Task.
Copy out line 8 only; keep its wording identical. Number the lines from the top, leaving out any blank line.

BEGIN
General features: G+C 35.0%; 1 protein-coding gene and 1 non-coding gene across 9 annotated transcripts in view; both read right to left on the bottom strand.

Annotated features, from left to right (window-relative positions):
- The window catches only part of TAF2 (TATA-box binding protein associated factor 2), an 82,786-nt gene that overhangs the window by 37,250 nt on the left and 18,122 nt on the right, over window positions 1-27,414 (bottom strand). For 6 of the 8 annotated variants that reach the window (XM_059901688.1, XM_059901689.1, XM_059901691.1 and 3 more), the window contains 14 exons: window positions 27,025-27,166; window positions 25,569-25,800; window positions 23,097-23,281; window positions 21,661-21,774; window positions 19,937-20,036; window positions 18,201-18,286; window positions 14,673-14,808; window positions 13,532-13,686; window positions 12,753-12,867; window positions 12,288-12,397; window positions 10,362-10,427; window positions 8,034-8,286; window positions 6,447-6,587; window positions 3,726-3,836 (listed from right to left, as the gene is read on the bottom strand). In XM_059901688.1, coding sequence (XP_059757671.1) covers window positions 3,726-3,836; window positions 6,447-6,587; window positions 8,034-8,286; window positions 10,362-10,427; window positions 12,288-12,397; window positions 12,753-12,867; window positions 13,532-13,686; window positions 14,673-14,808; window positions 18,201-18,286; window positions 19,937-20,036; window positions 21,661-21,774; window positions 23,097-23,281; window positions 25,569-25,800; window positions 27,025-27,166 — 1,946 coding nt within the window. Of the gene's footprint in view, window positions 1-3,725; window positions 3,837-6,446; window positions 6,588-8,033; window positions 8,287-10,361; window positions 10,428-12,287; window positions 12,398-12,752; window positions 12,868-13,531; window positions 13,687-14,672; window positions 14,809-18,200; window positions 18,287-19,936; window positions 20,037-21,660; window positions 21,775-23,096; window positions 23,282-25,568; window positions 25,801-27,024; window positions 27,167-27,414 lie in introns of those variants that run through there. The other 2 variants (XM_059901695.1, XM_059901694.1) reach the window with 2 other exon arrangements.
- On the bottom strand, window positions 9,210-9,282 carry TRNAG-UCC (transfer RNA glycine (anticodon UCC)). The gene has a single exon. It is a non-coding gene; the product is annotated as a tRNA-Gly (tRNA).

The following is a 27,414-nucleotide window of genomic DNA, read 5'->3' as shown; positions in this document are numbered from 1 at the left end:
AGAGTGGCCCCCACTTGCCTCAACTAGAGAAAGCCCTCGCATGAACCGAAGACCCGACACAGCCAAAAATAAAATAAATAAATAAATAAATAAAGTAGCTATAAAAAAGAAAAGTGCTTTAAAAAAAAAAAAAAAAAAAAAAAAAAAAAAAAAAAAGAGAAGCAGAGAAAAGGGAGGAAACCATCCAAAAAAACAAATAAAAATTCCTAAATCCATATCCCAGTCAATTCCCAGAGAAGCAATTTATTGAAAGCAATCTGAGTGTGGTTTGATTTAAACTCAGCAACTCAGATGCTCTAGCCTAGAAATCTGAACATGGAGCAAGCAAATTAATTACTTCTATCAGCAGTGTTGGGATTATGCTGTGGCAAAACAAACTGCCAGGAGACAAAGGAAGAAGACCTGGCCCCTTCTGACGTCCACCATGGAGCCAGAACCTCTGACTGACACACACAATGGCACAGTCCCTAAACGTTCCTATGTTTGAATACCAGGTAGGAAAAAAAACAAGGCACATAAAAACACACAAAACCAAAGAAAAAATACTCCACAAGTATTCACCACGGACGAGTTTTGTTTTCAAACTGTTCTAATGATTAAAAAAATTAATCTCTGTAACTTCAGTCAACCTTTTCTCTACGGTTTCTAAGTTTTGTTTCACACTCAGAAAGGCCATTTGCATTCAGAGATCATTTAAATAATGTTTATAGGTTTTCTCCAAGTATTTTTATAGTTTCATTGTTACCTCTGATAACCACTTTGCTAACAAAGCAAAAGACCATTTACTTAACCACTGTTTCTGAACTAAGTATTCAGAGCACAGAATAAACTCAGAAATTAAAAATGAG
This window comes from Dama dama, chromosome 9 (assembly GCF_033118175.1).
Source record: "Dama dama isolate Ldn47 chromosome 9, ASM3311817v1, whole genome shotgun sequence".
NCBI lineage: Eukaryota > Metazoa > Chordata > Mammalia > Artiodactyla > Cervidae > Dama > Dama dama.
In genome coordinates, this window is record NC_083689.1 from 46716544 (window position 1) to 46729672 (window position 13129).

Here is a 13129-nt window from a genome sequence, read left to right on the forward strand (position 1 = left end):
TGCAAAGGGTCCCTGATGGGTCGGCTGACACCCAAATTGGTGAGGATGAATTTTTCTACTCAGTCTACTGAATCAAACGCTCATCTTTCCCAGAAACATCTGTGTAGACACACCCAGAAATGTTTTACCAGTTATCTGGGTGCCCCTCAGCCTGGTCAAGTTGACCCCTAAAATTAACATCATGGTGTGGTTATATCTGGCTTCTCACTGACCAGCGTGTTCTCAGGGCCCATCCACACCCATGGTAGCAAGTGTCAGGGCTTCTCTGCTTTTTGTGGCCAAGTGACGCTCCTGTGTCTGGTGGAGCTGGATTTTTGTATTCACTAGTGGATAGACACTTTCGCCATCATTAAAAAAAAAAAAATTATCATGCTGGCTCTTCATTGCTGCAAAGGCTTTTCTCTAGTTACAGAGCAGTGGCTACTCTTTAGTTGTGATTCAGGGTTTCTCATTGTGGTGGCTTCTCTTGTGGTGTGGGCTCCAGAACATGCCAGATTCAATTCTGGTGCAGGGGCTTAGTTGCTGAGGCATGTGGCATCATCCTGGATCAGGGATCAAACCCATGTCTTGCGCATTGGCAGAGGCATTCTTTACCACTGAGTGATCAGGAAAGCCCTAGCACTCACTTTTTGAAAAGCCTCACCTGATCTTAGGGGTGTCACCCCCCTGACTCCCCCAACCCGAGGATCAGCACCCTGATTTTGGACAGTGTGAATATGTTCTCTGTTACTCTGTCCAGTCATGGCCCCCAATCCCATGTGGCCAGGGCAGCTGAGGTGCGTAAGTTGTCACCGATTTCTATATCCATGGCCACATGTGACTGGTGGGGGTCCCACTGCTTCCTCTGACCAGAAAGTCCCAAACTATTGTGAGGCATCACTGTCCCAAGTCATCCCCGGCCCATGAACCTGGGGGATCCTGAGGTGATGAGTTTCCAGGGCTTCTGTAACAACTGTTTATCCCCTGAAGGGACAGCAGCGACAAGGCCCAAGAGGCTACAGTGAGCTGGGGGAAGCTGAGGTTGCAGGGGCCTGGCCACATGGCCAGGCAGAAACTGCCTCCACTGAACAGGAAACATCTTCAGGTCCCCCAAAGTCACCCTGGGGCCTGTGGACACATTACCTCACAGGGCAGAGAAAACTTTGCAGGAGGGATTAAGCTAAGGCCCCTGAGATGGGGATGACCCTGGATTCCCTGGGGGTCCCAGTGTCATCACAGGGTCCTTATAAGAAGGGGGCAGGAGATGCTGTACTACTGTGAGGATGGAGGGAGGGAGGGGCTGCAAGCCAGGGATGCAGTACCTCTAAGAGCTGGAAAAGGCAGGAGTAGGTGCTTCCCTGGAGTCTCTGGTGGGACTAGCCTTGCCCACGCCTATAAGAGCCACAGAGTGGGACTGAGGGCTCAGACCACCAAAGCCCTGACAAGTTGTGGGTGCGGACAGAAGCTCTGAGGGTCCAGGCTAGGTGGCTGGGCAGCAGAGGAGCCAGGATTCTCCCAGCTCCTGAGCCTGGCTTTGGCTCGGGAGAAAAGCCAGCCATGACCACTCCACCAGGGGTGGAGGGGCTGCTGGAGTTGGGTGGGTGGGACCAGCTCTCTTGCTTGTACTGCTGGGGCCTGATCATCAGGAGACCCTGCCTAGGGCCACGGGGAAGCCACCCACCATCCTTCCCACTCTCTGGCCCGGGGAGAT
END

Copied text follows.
Source record: "Dama dama isolate Ldn47 chromosome 9, ASM3311817v1, whole genome shotgun sequence".